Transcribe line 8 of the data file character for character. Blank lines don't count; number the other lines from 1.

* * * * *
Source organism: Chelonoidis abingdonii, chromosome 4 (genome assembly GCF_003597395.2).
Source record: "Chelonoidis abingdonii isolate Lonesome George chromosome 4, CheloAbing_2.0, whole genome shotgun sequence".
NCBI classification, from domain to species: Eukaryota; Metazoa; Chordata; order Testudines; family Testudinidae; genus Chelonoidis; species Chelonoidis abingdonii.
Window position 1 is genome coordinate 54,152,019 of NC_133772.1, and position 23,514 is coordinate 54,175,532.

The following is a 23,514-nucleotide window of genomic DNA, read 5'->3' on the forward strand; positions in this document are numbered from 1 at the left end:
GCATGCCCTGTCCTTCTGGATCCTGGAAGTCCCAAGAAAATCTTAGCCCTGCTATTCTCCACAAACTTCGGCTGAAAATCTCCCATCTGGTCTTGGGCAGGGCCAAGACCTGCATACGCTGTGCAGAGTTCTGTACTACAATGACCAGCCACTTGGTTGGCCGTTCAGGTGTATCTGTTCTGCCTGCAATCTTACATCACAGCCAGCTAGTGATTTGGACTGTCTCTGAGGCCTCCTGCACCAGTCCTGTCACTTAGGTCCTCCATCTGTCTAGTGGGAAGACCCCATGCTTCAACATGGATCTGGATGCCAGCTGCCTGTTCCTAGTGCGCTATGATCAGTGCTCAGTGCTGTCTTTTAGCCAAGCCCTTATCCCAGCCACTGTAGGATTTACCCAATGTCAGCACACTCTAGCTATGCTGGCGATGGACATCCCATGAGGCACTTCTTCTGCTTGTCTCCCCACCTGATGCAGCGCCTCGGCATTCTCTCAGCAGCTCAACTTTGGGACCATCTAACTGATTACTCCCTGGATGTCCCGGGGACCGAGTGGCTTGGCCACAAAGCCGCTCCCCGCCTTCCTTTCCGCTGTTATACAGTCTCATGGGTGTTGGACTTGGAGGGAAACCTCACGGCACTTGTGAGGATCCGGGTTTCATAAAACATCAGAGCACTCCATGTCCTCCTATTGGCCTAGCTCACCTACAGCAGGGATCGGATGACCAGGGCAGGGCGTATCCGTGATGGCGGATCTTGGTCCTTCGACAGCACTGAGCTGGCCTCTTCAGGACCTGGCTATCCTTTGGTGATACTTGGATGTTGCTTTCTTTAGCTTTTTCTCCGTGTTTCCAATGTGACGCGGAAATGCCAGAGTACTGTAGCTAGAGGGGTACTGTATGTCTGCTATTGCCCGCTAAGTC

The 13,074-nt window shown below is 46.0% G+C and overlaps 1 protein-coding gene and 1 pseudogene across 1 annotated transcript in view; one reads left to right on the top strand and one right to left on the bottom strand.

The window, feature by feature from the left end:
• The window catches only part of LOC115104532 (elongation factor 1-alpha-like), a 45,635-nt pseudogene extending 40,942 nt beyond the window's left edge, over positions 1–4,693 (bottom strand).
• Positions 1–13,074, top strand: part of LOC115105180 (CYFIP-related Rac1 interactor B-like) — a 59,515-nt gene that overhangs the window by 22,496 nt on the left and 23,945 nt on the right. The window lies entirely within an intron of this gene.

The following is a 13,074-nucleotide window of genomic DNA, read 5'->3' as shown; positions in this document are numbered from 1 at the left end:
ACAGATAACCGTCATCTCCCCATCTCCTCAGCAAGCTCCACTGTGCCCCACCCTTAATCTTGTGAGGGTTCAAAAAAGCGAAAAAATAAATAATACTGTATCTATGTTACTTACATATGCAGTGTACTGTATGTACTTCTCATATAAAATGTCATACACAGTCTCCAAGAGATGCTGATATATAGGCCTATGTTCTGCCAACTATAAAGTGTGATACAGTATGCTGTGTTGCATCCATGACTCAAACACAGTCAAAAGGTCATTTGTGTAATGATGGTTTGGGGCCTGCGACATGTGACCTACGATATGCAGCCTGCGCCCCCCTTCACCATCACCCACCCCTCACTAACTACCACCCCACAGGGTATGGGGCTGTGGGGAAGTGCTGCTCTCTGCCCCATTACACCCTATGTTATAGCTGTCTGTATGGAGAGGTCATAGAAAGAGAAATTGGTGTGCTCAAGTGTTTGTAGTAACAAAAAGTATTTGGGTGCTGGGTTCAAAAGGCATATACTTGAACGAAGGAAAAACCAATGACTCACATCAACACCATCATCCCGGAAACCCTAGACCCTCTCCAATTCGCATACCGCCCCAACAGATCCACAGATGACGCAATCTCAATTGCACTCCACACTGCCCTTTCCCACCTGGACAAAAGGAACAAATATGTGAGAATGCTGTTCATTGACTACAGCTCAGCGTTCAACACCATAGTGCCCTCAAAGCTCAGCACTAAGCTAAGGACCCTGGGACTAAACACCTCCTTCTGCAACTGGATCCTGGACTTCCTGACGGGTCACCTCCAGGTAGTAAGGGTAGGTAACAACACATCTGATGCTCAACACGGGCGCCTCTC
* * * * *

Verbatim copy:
The window, feature by feature from the left end: